Wet avalanches are making dangerous avalanche conditions. Warm overnight and hot daytime temperatures mean many slopes will be ripe for both Loose Wet and Wet Slab avalanches. Avalanches that start near the top of the snowpack can gouge deeply into the snowpack and entrain a lot of heavy, wet debris. Slides could quickly become large and destructive. Plan to start and end your day early, and expect any supportable crusts to break down quickly. Choose your terrain to avoid traveling across or below any steep terrain with wet, cohesionless snow. Signs that the conditions are deteriorating include a slushy snow surface, a punchy snowpack that no longer supports your weight, pinwheels and rollerballs, and wet avalanches running from steep rocky terrain.
Broken clouds will continue moving overhead through the middle of the night. Overnight low temperatures will probably not drop below freezing, and look to stay in the upper 30s near treeline. Gusty winds will continue through at least midnight, then speeds will ease. Gusty ridgetop winds will pick back up mid-day Friday. Skies will be partly cloudy on Friday, but more blue sky than we saw on Thursday. Temperatures remain warm, though should be a few degrees below Thursday’s peak. Friday night temperatures drop closer to freezing, but it will not be a solid or deep freeze. Weekend temperatures remain warm, but not as hot as we saw on Thursday.
You can check current conditions on the Weather Stations page.
Snowpack and Avalanche Discussion
Weak overnight freezes, hot daytime temperatures, spring sunshine, and high clouds means wet avalanche activity will continue. Avalanches are getting larger and running farther with each day of warmth. Melt water is percolating from the surface deeper into the snowpack. Crusts in the upper snowpack are eroding away.
Wet Slab avalanche can be very unpredictable and behave very differently than winter-time slides. They occur when meltwater percolates to weaker layers, or when meltwater pools along crusts. It can take hours or days for water to move to deeper layers, so Wet Slab avalanches do not follow a predictable daytime cycle like loose avalanches do. Buried weak layers on high-elevation, north facing slopes are starting to see water percolating. Weak layers often become active when they see water for the first time, so extra caution is warranted on these steep colder slopes as they transition. Give yourself a wide safety buffer around steep terrain to handle the uncertainty.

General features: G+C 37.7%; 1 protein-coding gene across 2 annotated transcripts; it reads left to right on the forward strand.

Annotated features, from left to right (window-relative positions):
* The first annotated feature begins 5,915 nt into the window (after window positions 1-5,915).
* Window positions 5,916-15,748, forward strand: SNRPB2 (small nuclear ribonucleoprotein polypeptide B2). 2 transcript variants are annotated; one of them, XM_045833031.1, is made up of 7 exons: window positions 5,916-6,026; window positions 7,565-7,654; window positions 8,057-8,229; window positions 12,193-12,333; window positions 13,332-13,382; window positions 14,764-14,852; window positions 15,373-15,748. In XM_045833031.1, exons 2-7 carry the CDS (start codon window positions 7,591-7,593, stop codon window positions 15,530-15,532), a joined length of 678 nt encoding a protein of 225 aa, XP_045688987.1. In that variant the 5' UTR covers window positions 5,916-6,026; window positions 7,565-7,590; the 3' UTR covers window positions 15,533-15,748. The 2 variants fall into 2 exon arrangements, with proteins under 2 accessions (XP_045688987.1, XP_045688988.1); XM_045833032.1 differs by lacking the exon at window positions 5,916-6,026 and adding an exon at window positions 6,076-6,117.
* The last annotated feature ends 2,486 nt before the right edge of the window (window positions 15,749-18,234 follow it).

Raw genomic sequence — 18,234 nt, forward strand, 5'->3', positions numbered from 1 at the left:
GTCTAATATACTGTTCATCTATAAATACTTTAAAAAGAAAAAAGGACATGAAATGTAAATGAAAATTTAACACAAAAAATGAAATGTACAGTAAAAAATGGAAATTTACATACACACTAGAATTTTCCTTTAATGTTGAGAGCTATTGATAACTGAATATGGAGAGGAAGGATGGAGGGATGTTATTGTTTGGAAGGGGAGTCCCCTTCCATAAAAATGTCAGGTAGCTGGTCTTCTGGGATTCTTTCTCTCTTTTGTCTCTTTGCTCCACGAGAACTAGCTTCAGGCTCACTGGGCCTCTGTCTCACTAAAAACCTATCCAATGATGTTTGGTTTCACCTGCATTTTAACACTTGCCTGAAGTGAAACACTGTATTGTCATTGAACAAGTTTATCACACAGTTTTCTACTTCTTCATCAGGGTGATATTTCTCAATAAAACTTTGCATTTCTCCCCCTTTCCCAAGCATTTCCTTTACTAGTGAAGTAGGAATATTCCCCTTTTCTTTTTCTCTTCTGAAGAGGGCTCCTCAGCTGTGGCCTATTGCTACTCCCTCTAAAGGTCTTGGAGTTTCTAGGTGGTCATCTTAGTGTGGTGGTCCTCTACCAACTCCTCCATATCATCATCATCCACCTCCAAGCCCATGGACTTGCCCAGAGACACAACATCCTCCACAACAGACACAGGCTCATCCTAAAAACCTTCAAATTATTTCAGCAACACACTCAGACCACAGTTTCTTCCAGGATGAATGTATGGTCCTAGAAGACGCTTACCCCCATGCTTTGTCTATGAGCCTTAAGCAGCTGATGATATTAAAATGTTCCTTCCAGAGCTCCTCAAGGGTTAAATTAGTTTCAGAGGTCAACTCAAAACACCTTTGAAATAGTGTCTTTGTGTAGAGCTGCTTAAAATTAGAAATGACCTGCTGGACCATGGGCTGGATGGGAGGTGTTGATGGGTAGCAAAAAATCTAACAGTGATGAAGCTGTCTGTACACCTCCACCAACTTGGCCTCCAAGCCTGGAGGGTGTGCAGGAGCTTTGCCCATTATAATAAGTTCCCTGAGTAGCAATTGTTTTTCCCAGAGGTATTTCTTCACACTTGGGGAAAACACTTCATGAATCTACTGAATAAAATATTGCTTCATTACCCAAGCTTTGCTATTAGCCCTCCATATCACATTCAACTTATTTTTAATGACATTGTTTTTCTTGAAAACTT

Loose Wet avalanches are possible once the upper snowpack loses cohesion. The snowpack may start the day with a supportable crust capping wet snow, but that can break down quickly with sunshine or warm air temperatures. As the whole snowpack gets soggy and cohesionless, the loose avalanches can gouge deeply, entrain lots of snow, and become dangerously destructive. They are running far. You do not want to get tangled up in these slurries.
Safer travel strategies include getting out very early before slopes get too warm and dangerous, and sticking to lower-angle slopes well clear of steeper terrain above. The window of safer travel may be very narrow, and conditions could deteriorate rapidly. There are clear indications that wet avalanche activity is imminent. The first indicator slopes will be Loose Wet avalanches spitting out of steep, rocky terrain that face east and south. The second indication is snowpack strength. When you start punching through the snowpack, or the snow surface is slushy more than about 6 inches deep, it’s time to exit steeper terrain. Avoid traveling across or below steep, sunlit slopes above terrain traps, cliffs areas, or sustained steep pitches.
If you are recreating, please do so responsibly. This includes following social distancing requirements, not taking actions that risk pulling emergency service workers away from the important work they’re doing, or compromising their ability to continue that work. Learn more about the CAIC’s work during the pandemic here.
Governor Polis issued a Statewide Safer-at-Home order on April 27, 2020. – Learn more here
Many of Colorado’s counties have issued public health orders that affect travel and recreation. You can start your search for local information for specific counties here.
Information from the Colorado Avalanche Information Center – CAIC